Right-of-way is the right of one vehicle, vessel, or person to take precedence over another.
In other words, right-of-way determines who gets to continue on their path-of-travel and who must give way, or yield, to the other person.
All roadway users—not just those in motor vehicles—share the responsibility of legally accepting or yielding the right-of-way.
Right-of-way rules exist to remove confusion and add clarity to the driving experience. Have you ever been walking down a hallway when suddenly, you're about to run into someone?
You take a step to the side, but they take a step to the same side, and then you both take a step to the same side again, and it’s awkward for everyone involved?
The same thing can happen on the road, except instead of just being awkward, it can be deadly.
Here are a few key terms to keep in mind while learning about right-of-way:
A high percentage of teen driver crashes happen at intersections. This makes sense, because there’s a lot going on at intersections, like cars turning and crossing in front of oncoming traffic.
Some intersections are controlled by traffic signs and signals which instruct you when to accept or yield the right-of-way.
These are called "controlled intersections." Take a look at the video below to learn more about controlled intersections.
Uncontrolled intersections are intersections without traffic signs or signals. When you come across these intersections, proceed with caution and yield the right-of-way to the vehicle on your right.
Any vehicle that has entered the intersection on your right or is approaching the intersection from your right should go first.
If the road to your right is clear, or if the vehicles approaching from that direction are far enough away, you may proceed through.
If you are given the right-of-way, be sure there are no cars approaching from the left before you drive through the intersection. Even if you’re following every traffic law perfectly,
you can’t always count on other roadway users to do the same.
You may legally have the right-of-way, but another car may not yield to you when they’re supposed to, so always be cautious before proceeding through an intersection.
Take a look at the video below to learn more about uncontrolled intersections.
At a "T-intersection," stop first, then yield the right-of-way to the vehicles already traveling on the through street.
When turning left:
When turning left at an intersection with a green light, you must always yield the right-of-way to vehicles coming straight through from the other direction, unless you have a green arrow giving you the right-of-way.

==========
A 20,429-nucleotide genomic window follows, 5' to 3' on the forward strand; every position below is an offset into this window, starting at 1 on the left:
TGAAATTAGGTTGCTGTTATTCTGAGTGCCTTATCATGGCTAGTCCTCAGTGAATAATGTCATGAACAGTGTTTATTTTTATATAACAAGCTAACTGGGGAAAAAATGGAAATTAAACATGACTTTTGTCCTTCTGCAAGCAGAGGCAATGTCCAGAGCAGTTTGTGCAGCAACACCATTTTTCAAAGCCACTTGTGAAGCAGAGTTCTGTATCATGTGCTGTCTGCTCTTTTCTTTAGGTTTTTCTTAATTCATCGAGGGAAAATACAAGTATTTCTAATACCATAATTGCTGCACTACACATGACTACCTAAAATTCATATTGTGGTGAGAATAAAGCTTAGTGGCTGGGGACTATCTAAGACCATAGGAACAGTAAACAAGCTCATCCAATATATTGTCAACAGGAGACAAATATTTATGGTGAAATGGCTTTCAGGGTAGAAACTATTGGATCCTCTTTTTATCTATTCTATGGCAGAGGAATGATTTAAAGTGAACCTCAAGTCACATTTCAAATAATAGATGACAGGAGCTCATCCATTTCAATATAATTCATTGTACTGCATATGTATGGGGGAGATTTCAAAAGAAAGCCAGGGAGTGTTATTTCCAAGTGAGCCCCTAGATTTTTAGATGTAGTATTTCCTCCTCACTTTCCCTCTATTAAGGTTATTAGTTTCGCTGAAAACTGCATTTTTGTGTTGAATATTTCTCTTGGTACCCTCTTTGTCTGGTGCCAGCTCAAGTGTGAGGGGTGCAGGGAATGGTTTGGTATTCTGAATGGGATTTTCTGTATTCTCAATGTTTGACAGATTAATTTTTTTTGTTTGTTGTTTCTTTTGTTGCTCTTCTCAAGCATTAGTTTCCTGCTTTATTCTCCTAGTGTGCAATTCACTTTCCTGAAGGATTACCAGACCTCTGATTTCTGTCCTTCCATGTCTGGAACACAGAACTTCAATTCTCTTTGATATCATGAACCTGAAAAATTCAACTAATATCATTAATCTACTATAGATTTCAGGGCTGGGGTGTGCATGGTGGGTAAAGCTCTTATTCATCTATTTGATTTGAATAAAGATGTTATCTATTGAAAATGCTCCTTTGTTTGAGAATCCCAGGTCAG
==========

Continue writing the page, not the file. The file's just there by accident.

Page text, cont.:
You never want to turn left in the face of a car going straight through an intersection. You will cut them off, and possibly cause a very dangerous collision.
When turning left at a flashing yellow arrow, slow down and yield the right-of-way to oncoming traffic and pedestrians.
If you have a flashing yellow arrow and there is no oncoming traffic, you do not need to stop before executing your left turn.
The idea behind these flashing yellow arrows is to give more cars an opportunity to safely turn during each signal cycle.
At an intersection with a green light, you have the right-of-way when turning right.
At an intersection with a red light, you must stop and yield the right-of-way to oncoming traffic when turning right. If there’s a No Turn on Red sign, you may not turn while the light is red.
If you are making a right turn and a bicyclist is approaching on the right, you should yield the right-of-way and let the bicyclist go through the intersection first before making a right turn.
Remember to use your turn signal.
A pedestrian is a person on foot, either walking or running. There are laws that define how and where pedestrians should walk, but as a driver you should always look out for them.
In general, you should yield the right-of-way:
Here are some additional rules of right-of-way to consider:
Without the rules of right-of-way, our roadways would be a chaotic and dangerous place. Make sure you're familiar with the general rules of right-of-way that we've discussed here, as well as the specific laws in your state.
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